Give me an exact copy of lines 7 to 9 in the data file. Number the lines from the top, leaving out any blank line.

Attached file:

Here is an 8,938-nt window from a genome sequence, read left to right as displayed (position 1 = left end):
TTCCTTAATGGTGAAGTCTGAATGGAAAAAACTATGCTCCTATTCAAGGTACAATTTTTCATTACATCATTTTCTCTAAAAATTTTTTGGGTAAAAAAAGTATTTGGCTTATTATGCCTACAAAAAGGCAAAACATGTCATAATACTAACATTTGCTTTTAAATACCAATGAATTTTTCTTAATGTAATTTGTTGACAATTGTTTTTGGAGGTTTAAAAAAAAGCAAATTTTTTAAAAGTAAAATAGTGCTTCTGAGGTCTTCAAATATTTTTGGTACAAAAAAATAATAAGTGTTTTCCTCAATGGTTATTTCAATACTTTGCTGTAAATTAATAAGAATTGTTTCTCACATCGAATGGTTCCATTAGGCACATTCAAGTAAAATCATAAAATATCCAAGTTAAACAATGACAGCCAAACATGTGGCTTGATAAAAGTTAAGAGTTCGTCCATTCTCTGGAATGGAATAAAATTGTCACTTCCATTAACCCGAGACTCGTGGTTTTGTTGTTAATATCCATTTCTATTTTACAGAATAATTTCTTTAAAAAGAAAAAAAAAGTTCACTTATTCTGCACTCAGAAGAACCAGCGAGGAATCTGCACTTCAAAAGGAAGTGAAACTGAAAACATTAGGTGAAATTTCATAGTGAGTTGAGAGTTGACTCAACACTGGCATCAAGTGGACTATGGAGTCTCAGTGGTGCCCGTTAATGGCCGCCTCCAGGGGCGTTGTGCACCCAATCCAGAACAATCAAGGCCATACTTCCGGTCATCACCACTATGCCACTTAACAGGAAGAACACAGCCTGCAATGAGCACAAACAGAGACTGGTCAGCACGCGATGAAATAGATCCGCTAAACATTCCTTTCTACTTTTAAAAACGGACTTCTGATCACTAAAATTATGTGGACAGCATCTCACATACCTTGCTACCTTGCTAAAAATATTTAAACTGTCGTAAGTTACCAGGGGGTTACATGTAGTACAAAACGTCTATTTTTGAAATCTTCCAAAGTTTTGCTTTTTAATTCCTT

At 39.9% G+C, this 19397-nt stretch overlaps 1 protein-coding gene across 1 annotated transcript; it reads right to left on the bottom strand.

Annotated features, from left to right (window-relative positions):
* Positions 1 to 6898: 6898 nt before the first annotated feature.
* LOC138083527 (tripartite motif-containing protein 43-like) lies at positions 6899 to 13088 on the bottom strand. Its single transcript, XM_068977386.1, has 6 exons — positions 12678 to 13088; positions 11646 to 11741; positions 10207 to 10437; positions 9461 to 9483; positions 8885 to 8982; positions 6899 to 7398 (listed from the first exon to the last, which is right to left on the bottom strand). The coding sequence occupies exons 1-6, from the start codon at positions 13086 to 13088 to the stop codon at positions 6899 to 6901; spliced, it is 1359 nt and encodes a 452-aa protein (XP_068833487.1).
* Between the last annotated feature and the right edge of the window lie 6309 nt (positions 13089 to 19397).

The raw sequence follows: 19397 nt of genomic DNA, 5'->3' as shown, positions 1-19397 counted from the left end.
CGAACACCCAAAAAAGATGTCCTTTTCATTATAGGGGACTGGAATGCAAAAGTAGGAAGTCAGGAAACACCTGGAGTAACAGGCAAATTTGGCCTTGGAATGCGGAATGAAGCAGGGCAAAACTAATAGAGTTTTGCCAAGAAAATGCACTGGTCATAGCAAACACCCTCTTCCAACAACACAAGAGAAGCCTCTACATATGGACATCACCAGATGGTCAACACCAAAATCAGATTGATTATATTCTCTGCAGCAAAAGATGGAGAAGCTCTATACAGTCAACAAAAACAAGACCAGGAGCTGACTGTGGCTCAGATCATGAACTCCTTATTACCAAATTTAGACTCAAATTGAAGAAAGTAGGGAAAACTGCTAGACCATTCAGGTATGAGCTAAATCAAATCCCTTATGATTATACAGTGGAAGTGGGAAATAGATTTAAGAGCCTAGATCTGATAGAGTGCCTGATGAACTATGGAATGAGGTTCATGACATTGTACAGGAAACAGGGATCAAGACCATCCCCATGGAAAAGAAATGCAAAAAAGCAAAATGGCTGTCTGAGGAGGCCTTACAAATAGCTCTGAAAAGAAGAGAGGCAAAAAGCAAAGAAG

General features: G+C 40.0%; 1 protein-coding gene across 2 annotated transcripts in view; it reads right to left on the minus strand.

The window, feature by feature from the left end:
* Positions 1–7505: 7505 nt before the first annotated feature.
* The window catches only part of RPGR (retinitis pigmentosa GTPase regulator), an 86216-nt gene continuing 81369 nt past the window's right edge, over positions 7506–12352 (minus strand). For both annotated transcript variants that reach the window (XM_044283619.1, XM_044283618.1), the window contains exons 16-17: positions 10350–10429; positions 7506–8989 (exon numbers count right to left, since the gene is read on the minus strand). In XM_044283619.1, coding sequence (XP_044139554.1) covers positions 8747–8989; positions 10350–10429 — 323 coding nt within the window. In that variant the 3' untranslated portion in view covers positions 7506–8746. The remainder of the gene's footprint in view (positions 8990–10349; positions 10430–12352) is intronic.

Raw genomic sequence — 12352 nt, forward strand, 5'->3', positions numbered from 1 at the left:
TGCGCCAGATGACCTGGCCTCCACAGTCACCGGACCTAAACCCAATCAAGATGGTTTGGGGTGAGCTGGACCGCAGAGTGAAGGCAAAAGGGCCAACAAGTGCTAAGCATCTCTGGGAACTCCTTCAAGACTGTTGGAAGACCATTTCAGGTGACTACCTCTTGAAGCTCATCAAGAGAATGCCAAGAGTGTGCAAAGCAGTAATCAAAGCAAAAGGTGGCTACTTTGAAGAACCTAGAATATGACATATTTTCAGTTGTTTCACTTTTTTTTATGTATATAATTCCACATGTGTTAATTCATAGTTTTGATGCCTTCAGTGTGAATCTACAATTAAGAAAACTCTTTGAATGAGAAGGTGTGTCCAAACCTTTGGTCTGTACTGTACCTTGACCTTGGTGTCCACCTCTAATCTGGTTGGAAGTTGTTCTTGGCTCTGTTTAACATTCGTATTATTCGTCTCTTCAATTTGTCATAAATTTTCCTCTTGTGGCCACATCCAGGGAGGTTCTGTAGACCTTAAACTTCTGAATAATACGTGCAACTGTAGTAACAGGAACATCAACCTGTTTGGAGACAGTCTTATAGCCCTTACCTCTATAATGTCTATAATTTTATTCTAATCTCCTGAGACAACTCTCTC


* Between the last annotated feature and the right edge of the window lie 6309 nt (positions 13089 to 19397).

The raw sequence follows: 19397 nt of genomic DNA, 5'->3' as shown, positions 1-19397 counted from the left end.
CGAACACCCAAAAAAGATGTCCTTTTCATTATAGGGGACTGGAATGCAAAAGTAGGAAGTCAGGAAACACCTGGAGTAACAGGCAAATTTGGCCTTGGAATGCGGAATGAAGCAGGGCAAAACTAATAGAGTTTTGCCAAGAAAATGCACTGGTCATAGCAAACACCCTCTTCCAACAACACAAGAGAAGCCTCTACATATGGACATCACCAGATGGTCAACACCAAAATCAGATTGATTATATTCTCTGCAGCAAAAGATGGAGAAGCTCTATACAGTCAACAAAAACAAGACCAGGAGCTGACTGTGGCTCAGATCATGAACTCCTTATTACCAAATTTAGACTCAAATTGAAGAAAGTAGGGAAAACTGCTAGACCATTCAGGTATGAGCTAAATCAAATCCCTTATGATTATACAGTGGAAGTGGGAAATAGATTTAAGAGCCTAGATCTGATAGAGTGCCTGATGAACTATGGAATGAGGTTCATGACATTGTACAGGAAACAGGGATCAAGACCATCCCCATGGAAAAGAAATGCAAAAAAGCAAAATGGCTGTCTGAGGAGGCCTTACAAATAGCTCTGAAAAGAAGAGAGGCAAAAAGCAAAGAAG